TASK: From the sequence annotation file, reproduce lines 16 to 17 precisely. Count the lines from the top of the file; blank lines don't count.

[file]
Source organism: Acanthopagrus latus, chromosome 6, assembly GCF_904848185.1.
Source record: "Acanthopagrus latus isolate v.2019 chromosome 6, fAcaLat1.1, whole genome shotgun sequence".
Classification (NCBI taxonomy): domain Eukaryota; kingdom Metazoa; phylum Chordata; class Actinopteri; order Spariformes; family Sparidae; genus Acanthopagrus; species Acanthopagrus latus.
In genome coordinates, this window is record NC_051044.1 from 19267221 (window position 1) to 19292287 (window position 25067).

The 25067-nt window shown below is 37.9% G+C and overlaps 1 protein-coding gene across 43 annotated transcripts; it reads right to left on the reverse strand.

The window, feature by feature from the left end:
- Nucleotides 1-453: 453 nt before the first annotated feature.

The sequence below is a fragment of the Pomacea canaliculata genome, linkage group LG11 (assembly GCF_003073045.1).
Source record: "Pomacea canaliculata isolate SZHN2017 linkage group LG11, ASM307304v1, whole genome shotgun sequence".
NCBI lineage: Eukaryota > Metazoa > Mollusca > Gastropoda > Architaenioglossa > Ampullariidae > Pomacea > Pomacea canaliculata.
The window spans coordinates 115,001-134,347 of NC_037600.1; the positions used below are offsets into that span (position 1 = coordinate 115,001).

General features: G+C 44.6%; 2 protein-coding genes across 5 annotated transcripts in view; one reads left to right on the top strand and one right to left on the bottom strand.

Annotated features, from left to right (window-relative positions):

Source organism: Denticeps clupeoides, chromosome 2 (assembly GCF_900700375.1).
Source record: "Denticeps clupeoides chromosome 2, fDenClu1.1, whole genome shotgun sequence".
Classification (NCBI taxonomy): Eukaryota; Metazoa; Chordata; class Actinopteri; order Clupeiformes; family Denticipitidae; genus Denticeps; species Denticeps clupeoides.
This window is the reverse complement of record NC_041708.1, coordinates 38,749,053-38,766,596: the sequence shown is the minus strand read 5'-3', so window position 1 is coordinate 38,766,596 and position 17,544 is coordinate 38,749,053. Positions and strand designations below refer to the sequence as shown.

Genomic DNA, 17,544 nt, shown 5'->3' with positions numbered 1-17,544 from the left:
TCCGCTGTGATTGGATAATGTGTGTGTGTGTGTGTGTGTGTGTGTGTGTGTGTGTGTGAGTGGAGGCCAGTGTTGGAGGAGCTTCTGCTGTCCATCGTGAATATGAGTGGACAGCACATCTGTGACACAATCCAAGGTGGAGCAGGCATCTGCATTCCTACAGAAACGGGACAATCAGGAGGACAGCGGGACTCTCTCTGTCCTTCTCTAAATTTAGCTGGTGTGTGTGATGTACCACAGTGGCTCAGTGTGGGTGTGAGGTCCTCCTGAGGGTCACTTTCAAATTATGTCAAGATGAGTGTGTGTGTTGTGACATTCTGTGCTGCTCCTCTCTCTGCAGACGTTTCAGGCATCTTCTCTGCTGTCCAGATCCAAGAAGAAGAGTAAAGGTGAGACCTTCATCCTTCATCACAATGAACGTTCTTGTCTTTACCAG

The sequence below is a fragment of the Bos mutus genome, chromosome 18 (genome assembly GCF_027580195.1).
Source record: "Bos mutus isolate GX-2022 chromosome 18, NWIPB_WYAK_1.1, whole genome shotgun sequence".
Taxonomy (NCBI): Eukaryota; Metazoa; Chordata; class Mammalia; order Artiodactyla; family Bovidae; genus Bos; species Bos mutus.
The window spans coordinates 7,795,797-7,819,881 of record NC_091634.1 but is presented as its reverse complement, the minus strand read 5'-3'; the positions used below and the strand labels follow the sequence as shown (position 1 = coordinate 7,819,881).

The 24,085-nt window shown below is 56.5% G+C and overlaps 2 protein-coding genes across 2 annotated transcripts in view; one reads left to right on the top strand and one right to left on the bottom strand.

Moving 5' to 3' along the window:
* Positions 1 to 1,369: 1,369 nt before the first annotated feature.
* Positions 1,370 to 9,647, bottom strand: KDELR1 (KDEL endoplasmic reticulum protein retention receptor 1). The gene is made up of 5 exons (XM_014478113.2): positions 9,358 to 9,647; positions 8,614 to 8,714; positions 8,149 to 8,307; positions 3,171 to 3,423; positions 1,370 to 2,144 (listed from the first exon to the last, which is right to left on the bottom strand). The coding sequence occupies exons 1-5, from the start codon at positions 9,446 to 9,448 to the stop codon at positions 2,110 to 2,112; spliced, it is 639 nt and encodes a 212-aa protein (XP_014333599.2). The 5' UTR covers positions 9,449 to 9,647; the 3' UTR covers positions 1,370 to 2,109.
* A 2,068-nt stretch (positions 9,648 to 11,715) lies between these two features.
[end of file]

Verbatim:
Classification (NCBI taxonomy): Eukaryota; Metazoa; Chordata; class Actinopteri; order Clupeiformes; family Denticipitidae; genus Denticeps; species Denticeps clupeoides.
This window is the reverse complement of record NC_041708.1, coordinates 38,749,053-38,766,596: the sequence shown is the minus strand read 5'-3', so window position 1 is coordinate 38,766,596 and position 17,544 is coordinate 38,749,053. Positions and strand designations below refer to the sequence as shown.